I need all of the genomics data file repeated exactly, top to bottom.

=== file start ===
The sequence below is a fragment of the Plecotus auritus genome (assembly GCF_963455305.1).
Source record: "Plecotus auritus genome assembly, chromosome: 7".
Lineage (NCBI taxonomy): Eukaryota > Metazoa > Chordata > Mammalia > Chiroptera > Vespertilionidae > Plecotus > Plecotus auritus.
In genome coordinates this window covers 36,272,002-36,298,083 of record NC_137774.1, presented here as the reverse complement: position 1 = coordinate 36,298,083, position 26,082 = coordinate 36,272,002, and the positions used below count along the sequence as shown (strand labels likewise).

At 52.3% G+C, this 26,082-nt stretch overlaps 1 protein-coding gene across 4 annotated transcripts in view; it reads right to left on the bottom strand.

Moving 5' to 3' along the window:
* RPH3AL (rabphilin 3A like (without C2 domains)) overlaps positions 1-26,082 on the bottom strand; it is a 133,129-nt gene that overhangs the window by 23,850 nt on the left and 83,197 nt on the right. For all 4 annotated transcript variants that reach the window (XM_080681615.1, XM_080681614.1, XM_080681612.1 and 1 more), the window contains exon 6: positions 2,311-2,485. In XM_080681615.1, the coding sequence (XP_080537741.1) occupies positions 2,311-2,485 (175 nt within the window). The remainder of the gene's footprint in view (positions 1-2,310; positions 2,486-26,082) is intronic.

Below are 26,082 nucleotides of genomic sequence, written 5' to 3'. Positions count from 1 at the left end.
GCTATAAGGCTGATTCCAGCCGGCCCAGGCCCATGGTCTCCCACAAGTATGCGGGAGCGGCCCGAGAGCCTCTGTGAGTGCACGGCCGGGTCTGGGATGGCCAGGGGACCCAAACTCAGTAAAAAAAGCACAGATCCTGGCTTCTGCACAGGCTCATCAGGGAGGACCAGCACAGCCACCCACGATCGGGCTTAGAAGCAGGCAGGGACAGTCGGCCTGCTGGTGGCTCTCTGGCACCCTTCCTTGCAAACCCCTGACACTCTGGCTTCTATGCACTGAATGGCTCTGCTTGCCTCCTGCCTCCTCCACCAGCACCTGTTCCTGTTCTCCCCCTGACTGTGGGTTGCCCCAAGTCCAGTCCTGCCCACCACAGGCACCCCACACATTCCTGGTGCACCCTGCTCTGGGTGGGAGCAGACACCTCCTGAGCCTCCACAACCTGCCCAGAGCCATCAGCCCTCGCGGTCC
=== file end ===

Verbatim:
The sequence below is a fragment of the Plecotus auritus genome (assembly GCF_963455305.1).
Source record: "Plecotus auritus genome assembly, chromosome: 7".
Lineage (NCBI taxonomy): Eukaryota > Metazoa > Chordata > Mammalia > Chiroptera > Vespertilionidae > Plecotus > Plecotus auritus.
In genome coordinates this window covers 36,272,002-36,298,083 of record NC_137774.1, presented here as the reverse complement: position 1 = coordinate 36,298,083, position 26,082 = coordinate 36,272,002, and the positions used below count along the sequence as shown (strand labels likewise).

At 52.3% G+C, this 26,082-nt stretch overlaps 1 protein-coding gene across 4 annotated transcripts in view; it reads right to left on the bottom strand.

Moving 5' to 3' along the window:
* RPH3AL (rabphilin 3A like (without C2 domains)) overlaps positions 1-26,082 on the bottom strand; it is a 133,129-nt gene that overhangs the window by 23,850 nt on the left and 83,197 nt on the right. For all 4 annotated transcript variants that reach the window (XM_080681615.1, XM_080681614.1, XM_080681612.1 and 1 more), the window contains exon 6: positions 2,311-2,485. In XM_080681615.1, the coding sequence (XP_080537741.1) occupies positions 2,311-2,485 (175 nt within the window). The remainder of the gene's footprint in view (positions 1-2,310; positions 2,486-26,082) is intronic.

Below are 26,082 nucleotides of genomic sequence, written 5' to 3'. Positions count from 1 at the left end.
GCTATAAGGCTGATTCCAGCCGGCCCAGGCCCATGGTCTCCCACAAGTATGCGGGAGCGGCCCGAGAGCCTCTGTGAGTGCACGGCCGGGTCTGGGATGGCCAGGGGACCCAAACTCAGTAAAAAAAGCACAGATCCTGGCTTCTGCACAGGCTCATCAGGGAGGACCAGCACAGCCACCCACGATCGGGCTTAGAAGCAGGCAGGGACAGTCGGCCTGCTGGTGGCTCTCTGGCACCCTTCCTTGCAAACCCCTGACACTCTGGCTTCTATGCACTGAATGGCTCTGCTTGCCTCCTGCCTCCTCCACCAGCACCTGTTCCTGTTCTCCCCCTGACTGTGGGTTGCCCCAAGTCCAGTCCTGCCCACCACAGGCACCCCACACATTCCTGGTGCACCCTGCTCTGGGTGGGAGCAGACACCTCCTGAGCCTCCACAACCTGCCCAGAGCCATCAGCCCTCGCGGTCC